Will continue going green in its second century
The National Park Service will celebrate its 100th birthday on Aug. 25, and the NPS is actively preparing for a second century of stewardship and engagement by “going green.”
Your national park has been doing so by installing geothermal heating systems in buildings on Bathhouse Row, using solar panels, recycling cardboard (1,163 pounds in 2015) and other materials, exchanging fluorescent bulbs for LEDs operated by motion sensors, and purchasing an electric vehicle for trash pickup along Bathhouse Row. LED lights consume less than 20 percent of the power and last more than three times as long as the equivalent fluorescent lights being replaced, and they also help to preserve the park’s cultural resources, especially the artifacts and archives of the museum collection that are harmed by exposure to the UV light produced by fluorescent bulbs.
About 10 percent of the electricity used at the park’s maintenance complex comes from solar power, and the park also operates several solar water heaters. The solar array on the roof of the Lamar Bath House, which powers a large air conditioner, created 1.4 kilowatts per hour (kWh) in January and 2.2 kWh in February 2016. To put that in perspective, the average household in the U.S. uses about 1.3 kwh. When the park installed geothermal heat in the administration building, the electric bill decreased by nearly $1,000 per month! It takes about 11,000 gallons of water per day to heat the building (less than 2 percent of the daily hot springs’ flow) with a tube and shell heat exchanger system. As thermal water is piped through the tube, circulating “return” loop water is piped through the shell in the opposite direction and is heated by the thermal water before moving back into the coils. There, the newly heated water warms air forced over the coils which then heats the building. Sustainability of the thermal water is more to the park than “going green” — it’s the core mission. While the hot springs provide a means to reduce carbon emissions via reduced electricity use, the park must provide the means to preserve both thermal water quality and quantity. This is becoming increasingly important in the face of changing weather patterns that bring intense rain events and rising air temperatures because the ultimate impact on the hot springs remains unknown.
It is a common misunderstanding that the hot springs are heated by
a volcanic process, but there is no volcano here. Instead, the water that falls as precipitation nearby seeps deep into the earth and is heated by the warm rocks along the geothermal gradient over thousands of years. “Geothermal gradient” is a term used to describe how the rock layers making up the crust of the earth get warmer the farther from the surface they are. Recent research indicates that the hot springs’ water reaches a maximum depth of about 6,500 to 8,000 feet below the surface and a maximum temperature around 150 degrees Fahrenheit. Rock doesn’t start to turn into magma until around 1,300 degrees Fahrenheit!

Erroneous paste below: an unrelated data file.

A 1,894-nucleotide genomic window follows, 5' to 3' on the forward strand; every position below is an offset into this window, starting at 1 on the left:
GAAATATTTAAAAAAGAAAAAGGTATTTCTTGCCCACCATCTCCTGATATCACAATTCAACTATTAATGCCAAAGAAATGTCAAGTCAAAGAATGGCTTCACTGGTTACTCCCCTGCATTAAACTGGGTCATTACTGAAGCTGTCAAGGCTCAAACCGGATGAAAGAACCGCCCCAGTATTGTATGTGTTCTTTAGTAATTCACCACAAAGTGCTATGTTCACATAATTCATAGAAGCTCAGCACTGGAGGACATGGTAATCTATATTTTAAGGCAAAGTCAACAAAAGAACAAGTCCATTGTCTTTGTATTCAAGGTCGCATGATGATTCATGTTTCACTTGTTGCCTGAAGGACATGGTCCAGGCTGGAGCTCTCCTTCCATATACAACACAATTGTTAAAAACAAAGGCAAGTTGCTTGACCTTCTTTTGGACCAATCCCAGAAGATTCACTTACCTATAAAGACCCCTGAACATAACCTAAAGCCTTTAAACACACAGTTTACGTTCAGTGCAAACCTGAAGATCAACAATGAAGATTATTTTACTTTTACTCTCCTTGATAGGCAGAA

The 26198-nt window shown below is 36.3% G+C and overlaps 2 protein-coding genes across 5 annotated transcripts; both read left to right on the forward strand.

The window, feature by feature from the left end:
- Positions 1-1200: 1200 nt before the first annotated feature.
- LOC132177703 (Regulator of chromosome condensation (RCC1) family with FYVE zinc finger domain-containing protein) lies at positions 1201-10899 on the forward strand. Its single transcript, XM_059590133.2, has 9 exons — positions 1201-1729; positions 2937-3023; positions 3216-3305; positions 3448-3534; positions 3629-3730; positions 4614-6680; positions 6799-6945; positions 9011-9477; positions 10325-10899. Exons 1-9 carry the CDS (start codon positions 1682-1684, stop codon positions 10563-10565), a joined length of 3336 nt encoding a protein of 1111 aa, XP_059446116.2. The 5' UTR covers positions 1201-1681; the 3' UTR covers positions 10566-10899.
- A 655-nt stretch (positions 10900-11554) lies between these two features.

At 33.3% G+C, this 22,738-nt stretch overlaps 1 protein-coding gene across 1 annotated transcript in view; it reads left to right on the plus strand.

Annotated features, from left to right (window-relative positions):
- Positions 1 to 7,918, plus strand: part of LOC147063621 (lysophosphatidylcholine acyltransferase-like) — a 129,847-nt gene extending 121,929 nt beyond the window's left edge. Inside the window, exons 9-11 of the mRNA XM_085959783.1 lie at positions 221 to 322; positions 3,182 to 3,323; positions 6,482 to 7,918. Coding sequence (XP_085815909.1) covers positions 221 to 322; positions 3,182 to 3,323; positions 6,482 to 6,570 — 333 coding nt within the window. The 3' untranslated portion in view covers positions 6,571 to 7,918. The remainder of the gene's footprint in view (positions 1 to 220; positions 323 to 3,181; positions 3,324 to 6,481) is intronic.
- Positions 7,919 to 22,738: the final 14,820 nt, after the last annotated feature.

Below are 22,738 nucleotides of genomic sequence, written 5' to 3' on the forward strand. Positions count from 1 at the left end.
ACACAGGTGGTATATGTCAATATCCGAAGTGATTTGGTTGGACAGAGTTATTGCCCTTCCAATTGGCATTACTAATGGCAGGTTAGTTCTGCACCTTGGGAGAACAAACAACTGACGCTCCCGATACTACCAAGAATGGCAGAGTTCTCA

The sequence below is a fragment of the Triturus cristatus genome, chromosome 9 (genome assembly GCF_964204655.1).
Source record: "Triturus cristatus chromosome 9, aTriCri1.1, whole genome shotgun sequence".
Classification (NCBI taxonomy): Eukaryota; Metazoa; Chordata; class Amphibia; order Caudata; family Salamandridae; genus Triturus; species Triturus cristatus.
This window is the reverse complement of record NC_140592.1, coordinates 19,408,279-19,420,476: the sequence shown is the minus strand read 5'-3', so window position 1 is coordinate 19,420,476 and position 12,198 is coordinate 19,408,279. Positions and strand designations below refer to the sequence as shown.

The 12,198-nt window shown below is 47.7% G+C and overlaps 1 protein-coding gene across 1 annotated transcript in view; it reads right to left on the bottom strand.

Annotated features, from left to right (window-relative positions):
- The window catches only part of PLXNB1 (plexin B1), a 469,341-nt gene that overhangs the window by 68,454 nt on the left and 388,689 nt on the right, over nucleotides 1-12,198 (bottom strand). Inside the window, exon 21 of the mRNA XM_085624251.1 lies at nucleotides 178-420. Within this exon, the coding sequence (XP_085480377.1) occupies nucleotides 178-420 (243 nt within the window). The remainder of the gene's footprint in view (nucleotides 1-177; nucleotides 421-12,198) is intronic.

Changing weather conditions may not have much impact 6,500-plus feet down, but there must be water entering the system to have flow out of the system. If changing climates result in increased runoff and more evaporation, the amount of water entering the area known as the “recharge zone” could decrease and the amount of water coming to the surface in the “discharge zone” could also decrease. Current research is ongoing to help determine what impacts may occur with projected climate conditions.
If lower flow rates do occur, the park expects to see decreased water quality as a result. As the thermal water emerges from its depths it mixes with shallower, cold groundwater. This water tends to have more contamination from the surface, and if hot spring flows decrease, this shallower, cold groundwater will have more influence by having more time to mix with the deeper thermal waters. Exactly how much and what kind of contamination and to what degree average temperatures of the thermal springs may decrease because of this mixing is unknown. In the face of such uncertainty, it is important to remember that individual and collective action can make a difference. “Going green” reduces carbon emissions which ultimately will help stabilize global climates. Join your national park to make it happen and help protect the health of your unique natural resource — the hot springs.
This month’s Ask Liz was contributed by Shelley Todd, Natural Resource program manager of the National Park Service.